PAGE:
What to Consider Before Installing a Pool
Last Updated Nov 16, 2015 · Written by Rob Schneider
As summer approaches, your thoughts are turning towards finally installing that swimming pool you've been dreaming about for years. Should you start getting quotes from pool builders
now, or should you give your pool more careful consideration? A pool is a big expense and will have an equally big impact on your landscape. Here are some things to consider before installing a pool.
Check with Your Local Council
You can't install a pool of any useable size without council permission. Regulations vary from state-to-state and even council-to-council, so contact your local council first to find out everything you need to know about installing pools in your area. Your council may also be able to give you invaluable information about precautions you should take before installing a pool. For example, you may need to have a geotechnical survey conducted to determine if the soil is stable enough for an inground pool or if a large rock formation may be hidden under the surface of the soil where you want to install your pool. You might also need to find out if there are underground cables in the area where your pool is going to be installed.
In some states, all pools must be registered and in most parts of Australia, pool fencing has become mandatory. There may be extra expenses involved that you have not considered. Checking with your local council first will help you work out your pool budget and determine what type of pool you can afford to install.
Plan Your Pool
It can be hard to visualise the impact a pool will have on your landscape. You might want a large pool, but will it take up too much space in your yard? One way to visualise your pool is to stake out the area you want it to cover. If there is not enough room for landscaping and access to both sides of the pool, it's probably too large.
When you have a fair idea of how large a pool will fit into your available space, have a look at our Pool Design Ideas
pages and see what others have done. Notice the placement and size of the pools, but also look at the landscaping around the pool. You want you completed pool to fit into your landscape and complement your home design, so look at the details that make one pool look more inviting than another.
Also think carefully about what you want to use your pool for. If it's for exercise, a long rectangular pool may be best. If you don't have enough room for a swimming pool, consider installing a plunge pool with resistance jets in one end of the pool. Resistance jets allow you to "swim in place" by creating a current you have to swim against.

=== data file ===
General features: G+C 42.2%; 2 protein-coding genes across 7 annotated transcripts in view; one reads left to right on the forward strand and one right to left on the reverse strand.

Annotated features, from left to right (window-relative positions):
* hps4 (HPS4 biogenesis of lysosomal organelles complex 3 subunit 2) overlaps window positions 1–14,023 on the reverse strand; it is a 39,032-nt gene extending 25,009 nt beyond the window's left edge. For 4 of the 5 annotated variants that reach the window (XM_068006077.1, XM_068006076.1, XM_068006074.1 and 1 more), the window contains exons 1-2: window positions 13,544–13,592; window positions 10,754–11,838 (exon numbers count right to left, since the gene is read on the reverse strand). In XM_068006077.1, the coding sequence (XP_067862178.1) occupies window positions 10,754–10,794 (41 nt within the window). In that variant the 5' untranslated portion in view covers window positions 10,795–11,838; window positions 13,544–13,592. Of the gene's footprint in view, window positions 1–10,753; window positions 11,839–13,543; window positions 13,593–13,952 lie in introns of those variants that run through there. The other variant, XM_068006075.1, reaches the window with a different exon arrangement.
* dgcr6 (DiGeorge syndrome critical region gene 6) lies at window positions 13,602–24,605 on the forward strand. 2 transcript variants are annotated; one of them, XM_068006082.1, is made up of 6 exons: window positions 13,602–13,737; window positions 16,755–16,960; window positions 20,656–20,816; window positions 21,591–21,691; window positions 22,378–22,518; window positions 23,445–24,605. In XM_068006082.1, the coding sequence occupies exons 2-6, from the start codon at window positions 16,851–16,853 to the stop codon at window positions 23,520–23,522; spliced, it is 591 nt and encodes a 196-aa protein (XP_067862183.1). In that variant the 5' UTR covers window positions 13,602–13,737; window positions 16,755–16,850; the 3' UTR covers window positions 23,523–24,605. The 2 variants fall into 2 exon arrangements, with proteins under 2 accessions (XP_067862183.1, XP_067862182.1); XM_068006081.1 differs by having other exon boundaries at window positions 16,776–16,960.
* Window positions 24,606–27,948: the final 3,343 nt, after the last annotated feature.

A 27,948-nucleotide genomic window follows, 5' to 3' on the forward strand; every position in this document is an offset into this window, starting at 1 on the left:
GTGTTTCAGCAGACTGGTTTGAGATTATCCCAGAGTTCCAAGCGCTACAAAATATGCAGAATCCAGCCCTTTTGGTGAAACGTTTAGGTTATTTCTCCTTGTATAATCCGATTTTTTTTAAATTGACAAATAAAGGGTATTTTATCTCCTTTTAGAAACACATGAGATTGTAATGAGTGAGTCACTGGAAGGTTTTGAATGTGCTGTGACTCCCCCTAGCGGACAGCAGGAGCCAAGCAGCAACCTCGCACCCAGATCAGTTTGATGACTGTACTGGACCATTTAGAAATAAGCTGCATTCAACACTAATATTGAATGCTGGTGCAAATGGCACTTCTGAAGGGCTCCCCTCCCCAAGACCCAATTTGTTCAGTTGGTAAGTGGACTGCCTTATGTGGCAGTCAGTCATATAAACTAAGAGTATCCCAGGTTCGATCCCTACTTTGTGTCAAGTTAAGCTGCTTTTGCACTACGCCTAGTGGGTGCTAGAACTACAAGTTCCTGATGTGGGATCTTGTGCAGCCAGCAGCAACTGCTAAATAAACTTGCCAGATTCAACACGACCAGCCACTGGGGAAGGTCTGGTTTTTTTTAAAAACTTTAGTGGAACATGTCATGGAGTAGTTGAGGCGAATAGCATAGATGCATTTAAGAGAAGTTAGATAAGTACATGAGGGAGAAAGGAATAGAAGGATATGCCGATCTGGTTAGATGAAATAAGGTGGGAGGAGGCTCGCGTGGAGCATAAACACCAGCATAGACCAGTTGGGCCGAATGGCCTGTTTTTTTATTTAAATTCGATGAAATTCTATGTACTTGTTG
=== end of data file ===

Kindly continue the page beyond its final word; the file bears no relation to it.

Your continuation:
If you want a pool that the children will share, you will want it to include a shallow area. You might also want to consider making the children's pool separate from the adult pool to help ensure young children don't accidentally get in over their heads.
Getting Quotes for Your Swimming Pool
When you have a complete picture of the pool you want, you can start getting quotes for your swimming pool. To get an idea of how much pools cost, read How Much Does a Pool Cost
? A fibreglass inground pool costs less than a concrete pool, but if both of those options are outside your budget, you can consider installing an above ground pool.
While your swimming pool will be your greatest expense, other expenses are not insignificant, either. Get quotes from pool builders for a complete pool, including pumps, filters and a heater, but don't overlook other costs such as:
Make a list of all the related expenses. Some pool builders offer a complete services or you may need to get separate quotes for landscaping and other costs.
It's always a good idea to add 10 percent to your budget to account for overlooked or unanticipated expenses. Pool heating and maintenance are ongoing costs you want to be prepared for, too. If you've anticipated all your initial and ongoing costs ahead of time, you'll be able to relax and enjoy your new swimming pool.